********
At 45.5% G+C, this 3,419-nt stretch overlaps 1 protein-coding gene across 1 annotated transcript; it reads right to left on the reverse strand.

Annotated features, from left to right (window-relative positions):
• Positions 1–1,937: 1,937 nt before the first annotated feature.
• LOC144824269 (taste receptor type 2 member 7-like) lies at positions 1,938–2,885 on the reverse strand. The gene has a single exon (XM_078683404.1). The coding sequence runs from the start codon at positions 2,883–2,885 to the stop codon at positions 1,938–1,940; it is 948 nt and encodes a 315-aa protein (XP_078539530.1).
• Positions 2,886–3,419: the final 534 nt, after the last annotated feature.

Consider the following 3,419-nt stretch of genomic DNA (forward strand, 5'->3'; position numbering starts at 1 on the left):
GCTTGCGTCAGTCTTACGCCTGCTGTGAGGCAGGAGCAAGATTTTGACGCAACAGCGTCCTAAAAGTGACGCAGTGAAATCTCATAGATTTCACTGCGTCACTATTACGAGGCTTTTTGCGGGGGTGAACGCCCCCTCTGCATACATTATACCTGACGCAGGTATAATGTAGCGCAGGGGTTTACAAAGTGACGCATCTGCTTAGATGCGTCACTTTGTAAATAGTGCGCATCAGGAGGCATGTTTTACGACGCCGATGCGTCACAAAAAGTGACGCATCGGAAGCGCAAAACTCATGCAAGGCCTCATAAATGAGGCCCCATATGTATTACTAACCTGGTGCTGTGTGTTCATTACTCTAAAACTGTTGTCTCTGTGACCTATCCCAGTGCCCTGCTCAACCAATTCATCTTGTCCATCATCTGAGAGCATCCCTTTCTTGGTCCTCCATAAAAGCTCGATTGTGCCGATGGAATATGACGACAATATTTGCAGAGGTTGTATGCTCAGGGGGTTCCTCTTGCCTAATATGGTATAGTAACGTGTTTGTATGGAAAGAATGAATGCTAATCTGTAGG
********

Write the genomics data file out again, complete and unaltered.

At 45.5% G+C, this 3,419-nt stretch overlaps 1 protein-coding gene across 1 annotated transcript; it reads right to left on the reverse strand.

Annotated features, from left to right (window-relative positions):
• Positions 1–1,937: 1,937 nt before the first annotated feature.
• LOC144824269 (taste receptor type 2 member 7-like) lies at positions 1,938–2,885 on the reverse strand. The gene has a single exon (XM_078683404.1). The coding sequence runs from the start codon at positions 2,883–2,885 to the stop codon at positions 1,938–1,940; it is 948 nt and encodes a 315-aa protein (XP_078539530.1).
• Positions 2,886–3,419: the final 534 nt, after the last annotated feature.

Consider the following 3,419-nt stretch of genomic DNA (forward strand, 5'->3'; position numbering starts at 1 on the left):
GCTTGCGTCAGTCTTACGCCTGCTGTGAGGCAGGAGCAAGATTTTGACGCAACAGCGTCCTAAAAGTGACGCAGTGAAATCTCATAGATTTCACTGCGTCACTATTACGAGGCTTTTTGCGGGGGTGAACGCCCCCTCTGCATACATTATACCTGACGCAGGTATAATGTAGCGCAGGGGTTTACAAAGTGACGCATCTGCTTAGATGCGTCACTTTGTAAATAGTGCGCATCAGGAGGCATGTTTTACGACGCCGATGCGTCACAAAAAGTGACGCATCGGAAGCGCAAAACTCATGCAAGGCCTCATAAATGAGGCCCCATATGTATTACTAACCTGGTGCTGTGTGTTCATTACTCTAAAACTGTTGTCTCTGTGACCTATCCCAGTGCCCTGCTCAACCAATTCATCTTGTCCATCATCTGAGAGCATCCCTTTCTTGGTCCTCCATAAAAGCTCGATTGTGCCGATGGAATATGACGACAATATTTGCAGAGGTTGTATGCTCAGGGGGTTCCTCTTGCCTAATATGGTATAGTAACGTGTTTGTATGGAAAGAATGAATGCTAATCTGTAGG